A Second Chance writer Ted Shen (far left), with cast members Diane Sutherland and Brian Sutherland, and director Jonathan Butterell (standing).
A Second Chance writer Ted Shen (far left), with cast members Diane Sutherland and Brian Sutherland, and director Jonathan Butterell (standing).
(© Joan Marcus)

"Why not?"

That was Stephen Sondheim's response to my demurral to his suggestion that I write a musical after I had attributed my songwriter's block to a "lack of inspiring topics."

Now I heard myself saying, "Well, because I've never written one before."

"Do you realize how ridiculous that sounds?" he said. "I even have the concept for you. Write about the first year of your relationship with Mary Jo."

"There's no shortage of 'topics' there!" he added slyly, in reference to his having witnessed the early stages of romance between Mary Jo, now my wife of almost eight years, and me. Mary Jo was a fairly recent divorcee and I a very recent widower at the time we met in 2003. Getting together had been exhilarating, but hardly simple.

That conversation took place in 2007. It took another year for me to get up the nerve to begin the project. By 2010 I had written enough music to present a concert of songs from the show at Joe's Pub, and in the fall of 2011 the show was given its premiere at Signature Theatre in Arlington, Virginia. Now, in what sometimes still seems like an incomprehensible honor and privilege, a new revised version of A Second Chance is about to open at The Public Theater in New York.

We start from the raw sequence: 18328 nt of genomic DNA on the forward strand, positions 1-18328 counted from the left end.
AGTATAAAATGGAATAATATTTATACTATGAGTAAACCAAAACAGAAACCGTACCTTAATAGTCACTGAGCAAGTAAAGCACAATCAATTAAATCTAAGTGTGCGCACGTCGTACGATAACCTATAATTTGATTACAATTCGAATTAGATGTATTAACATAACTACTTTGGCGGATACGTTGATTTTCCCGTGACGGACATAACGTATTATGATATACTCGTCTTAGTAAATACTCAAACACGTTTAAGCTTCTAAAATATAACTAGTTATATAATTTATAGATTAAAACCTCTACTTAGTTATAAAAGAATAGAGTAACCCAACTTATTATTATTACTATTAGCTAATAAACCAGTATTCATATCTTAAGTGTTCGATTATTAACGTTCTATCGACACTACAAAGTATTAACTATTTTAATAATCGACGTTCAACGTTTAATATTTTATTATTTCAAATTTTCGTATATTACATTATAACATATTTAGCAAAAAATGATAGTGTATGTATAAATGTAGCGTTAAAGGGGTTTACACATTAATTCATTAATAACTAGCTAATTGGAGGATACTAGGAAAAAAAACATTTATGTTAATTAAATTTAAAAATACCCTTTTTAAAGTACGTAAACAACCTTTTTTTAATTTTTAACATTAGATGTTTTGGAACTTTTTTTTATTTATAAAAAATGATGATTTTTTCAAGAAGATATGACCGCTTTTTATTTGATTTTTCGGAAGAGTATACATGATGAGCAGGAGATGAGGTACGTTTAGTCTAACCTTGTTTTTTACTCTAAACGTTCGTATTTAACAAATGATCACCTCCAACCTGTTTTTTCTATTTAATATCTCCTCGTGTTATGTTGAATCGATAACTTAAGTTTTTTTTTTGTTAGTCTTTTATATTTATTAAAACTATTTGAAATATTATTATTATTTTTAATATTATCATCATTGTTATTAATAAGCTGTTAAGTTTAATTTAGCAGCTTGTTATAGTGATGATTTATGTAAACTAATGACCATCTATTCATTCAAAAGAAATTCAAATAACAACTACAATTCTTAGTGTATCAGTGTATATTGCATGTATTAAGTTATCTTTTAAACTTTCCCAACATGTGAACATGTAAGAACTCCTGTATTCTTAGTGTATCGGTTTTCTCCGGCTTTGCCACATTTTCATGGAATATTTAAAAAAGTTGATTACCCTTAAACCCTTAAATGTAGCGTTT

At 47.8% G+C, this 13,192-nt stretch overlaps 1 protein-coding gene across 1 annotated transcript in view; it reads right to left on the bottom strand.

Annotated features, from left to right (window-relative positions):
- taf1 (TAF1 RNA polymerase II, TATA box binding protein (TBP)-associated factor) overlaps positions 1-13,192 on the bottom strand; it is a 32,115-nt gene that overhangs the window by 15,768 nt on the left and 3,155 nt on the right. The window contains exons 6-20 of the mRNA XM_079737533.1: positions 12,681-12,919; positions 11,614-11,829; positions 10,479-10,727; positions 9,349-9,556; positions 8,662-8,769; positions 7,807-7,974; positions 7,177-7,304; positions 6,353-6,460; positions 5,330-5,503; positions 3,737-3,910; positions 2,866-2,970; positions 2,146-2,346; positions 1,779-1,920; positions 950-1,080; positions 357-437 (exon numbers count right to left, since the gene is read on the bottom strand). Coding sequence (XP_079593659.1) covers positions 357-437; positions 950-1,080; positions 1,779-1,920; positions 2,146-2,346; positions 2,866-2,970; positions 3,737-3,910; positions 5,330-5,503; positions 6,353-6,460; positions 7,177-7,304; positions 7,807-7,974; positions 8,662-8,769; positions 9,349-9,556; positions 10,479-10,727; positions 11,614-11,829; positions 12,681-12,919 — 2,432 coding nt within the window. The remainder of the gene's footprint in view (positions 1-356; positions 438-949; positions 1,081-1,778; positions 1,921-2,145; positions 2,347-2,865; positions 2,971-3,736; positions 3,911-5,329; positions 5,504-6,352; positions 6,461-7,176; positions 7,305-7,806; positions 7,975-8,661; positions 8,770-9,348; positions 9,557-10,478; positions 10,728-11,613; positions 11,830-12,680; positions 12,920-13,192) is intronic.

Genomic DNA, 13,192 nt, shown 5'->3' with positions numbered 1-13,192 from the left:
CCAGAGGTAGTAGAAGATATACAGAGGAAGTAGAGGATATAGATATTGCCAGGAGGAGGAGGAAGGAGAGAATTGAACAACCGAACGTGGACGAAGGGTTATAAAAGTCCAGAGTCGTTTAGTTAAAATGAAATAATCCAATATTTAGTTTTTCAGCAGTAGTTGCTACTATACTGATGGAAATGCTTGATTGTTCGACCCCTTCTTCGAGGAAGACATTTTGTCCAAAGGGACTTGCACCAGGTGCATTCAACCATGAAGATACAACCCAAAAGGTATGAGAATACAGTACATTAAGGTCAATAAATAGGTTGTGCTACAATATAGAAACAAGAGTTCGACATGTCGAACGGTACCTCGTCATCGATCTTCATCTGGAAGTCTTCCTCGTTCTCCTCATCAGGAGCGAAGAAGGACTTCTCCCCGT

The show's journey to The Public wasn't quite as straightforward as just described. Not only had I never written a musical, but I had had no experience or training in writing for the theater. In fact, I had never even aspired to write a musical. During my high school and college years, I had been a jazz musician and had studied some music theory, but I hadn't attended my first Broadway musical until I moved to New York to begin a 30-year career in business.

In 1970 my life changed profoundly when I saw Stephen Sondheim's Company. That experience transformed all my notions about the possibilities of musical theater while also turning me into a "Sondheim fanatic." When I retired from my business career in 1999 to return to my musical roots by studying songwriting with Ricky Ian Gordon for two years, though, I still had no intention of writing a musical.

So, in the summer of 2008, after another year of songwriter's block, I thought, "Indeed, why not?" I began sketching an outline for a story of a widower and a divorcee that would be based on the first year of my relationship with Mary Jo and that would be conveyed through songs. Quite miraculously, two key figures entered the picture: Jonathan Butterell, a theater director whose work I particularly admired, and Oskar Eustis, legendary dramaturg as well as Artistic Director of The Public Theater. They each took an interest in the story and played invaluable roles in helping to shape it throughout its development. Jonnie focused on ensuring effective storytelling and theatricality, while Oskar provided profound insight and guidance in respect to the dramatic architecture of the piece.